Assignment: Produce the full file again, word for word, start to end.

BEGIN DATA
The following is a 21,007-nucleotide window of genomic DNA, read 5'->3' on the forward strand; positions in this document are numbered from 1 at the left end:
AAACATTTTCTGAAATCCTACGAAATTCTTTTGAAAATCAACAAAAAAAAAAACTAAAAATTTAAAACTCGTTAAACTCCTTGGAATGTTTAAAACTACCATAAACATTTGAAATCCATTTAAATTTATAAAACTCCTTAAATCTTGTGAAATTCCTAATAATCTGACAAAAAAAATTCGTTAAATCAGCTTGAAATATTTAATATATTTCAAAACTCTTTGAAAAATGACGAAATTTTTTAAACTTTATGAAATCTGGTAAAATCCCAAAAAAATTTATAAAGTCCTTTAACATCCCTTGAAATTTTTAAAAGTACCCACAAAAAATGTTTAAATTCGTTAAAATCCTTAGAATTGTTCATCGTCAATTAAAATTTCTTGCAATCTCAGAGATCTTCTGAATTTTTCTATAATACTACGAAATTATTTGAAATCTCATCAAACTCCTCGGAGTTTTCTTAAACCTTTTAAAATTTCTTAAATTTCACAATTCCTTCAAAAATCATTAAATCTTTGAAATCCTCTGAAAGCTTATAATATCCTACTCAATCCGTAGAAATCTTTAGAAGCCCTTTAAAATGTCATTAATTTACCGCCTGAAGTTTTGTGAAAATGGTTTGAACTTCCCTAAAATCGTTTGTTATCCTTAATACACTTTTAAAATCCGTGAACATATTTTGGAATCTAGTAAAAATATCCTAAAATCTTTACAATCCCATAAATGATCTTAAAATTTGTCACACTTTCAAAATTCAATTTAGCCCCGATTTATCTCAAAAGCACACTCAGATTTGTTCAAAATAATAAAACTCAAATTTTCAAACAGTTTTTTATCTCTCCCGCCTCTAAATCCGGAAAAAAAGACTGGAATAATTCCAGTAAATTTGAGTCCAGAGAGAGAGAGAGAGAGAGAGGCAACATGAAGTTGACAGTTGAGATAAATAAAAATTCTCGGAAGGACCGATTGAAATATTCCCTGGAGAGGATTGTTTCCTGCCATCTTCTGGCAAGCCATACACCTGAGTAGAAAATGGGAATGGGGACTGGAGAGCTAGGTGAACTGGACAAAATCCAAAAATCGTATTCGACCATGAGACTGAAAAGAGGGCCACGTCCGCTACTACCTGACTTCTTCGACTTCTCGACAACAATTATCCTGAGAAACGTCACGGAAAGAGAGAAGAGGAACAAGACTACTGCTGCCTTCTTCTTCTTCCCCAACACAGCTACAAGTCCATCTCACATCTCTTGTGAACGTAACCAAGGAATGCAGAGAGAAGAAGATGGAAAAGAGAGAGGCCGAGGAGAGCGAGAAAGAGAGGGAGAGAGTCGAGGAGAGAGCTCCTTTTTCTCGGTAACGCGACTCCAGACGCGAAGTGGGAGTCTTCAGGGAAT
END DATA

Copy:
The following is a 21,007-nucleotide window of genomic DNA, read 5'->3' on the forward strand; positions in this document are numbered from 1 at the left end:
AAACATTTTCTGAAATCCTACGAAATTCTTTTGAAAATCAACAAAAAAAAAAACTAAAAATTTAAAACTCGTTAAACTCCTTGGAATGTTTAAAACTACCATAAACATTTGAAATCCATTTAAATTTATAAAACTCCTTAAATCTTGTGAAATTCCTAATAATCTGACAAAAAAAATTCGTTAAATCAGCTTGAAATATTTAATATATTTCAAAACTCTTTGAAAAATGACGAAATTTTTTAAACTTTATGAAATCTGGTAAAATCCCAAAAAAATTTATAAAGTCCTTTAACATCCCTTGAAATTTTTAAAAGTACCCACAAAAAATGTTTAAATTCGTTAAAATCCTTAGAATTGTTCATCGTCAATTAAAATTTCTTGCAATCTCAGAGATCTTCTGAATTTTTCTATAATACTACGAAATTATTTGAAATCTCATCAAACTCCTCGGAGTTTTCTTAAACCTTTTAAAATTTCTTAAATTTCACAATTCCTTCAAAAATCATTAAATCTTTGAAATCCTCTGAAAGCTTATAATATCCTACTCAATCCGTAGAAATCTTTAGAAGCCCTTTAAAATGTCATTAATTTACCGCCTGAAGTTTTGTGAAAATGGTTTGAACTTCCCTAAAATCGTTTGTTATCCTTAATACACTTTTAAAATCCGTGAACATATTTTGGAATCTAGTAAAAATATCCTAAAATCTTTACAATCCCATAAATGATCTTAAAATTTGTCACACTTTCAAAATTCAATTTAGCCCCGATTTATCTCAAAAGCACACTCAGATTTGTTCAAAATAATAAAACTCAAATTTTCAAACAGTTTTTTATCTCTCCCGCCTCTAAATCCGGAAAAAAAGACTGGAATAATTCCAGTAAATTTGAGTCCAGAGAGAGAGAGAGAGAGAGAGGCAACATGAAGTTGACAGTTGAGATAAATAAAAATTCTCGGAAGGACCGATTGAAATATTCCCTGGAGAGGATTGTTTCCTGCCATCTTCTGGCAAGCCATACACCTGAGTAGAAAATGGGAATGGGGACTGGAGAGCTAGGTGAACTGGACAAAATCCAAAAATCGTATTCGACCATGAGACTGAAAAGAGGGCCACGTCCGCTACTACCTGACTTCTTCGACTTCTCGACAACAATTATCCTGAGAAACGTCACGGAAAGAGAGAAGAGGAACAAGACTACTGCTGCCTTCTTCTTCTTCCCCAACACAGCTACAAGTCCATCTCACATCTCTTGTGAACGTAACCAAGGAATGCAGAGAGAAGAAGATGGAAAAGAGAGAGGCCGAGGAGAGCGAGAAAGAGAGGGAGAGAGTCGAGGAGAGAGCTCCTTTTTCTCGGTAACGCGACTCCAGACGCGAAGTGGGAGTCTTCAGGGAAT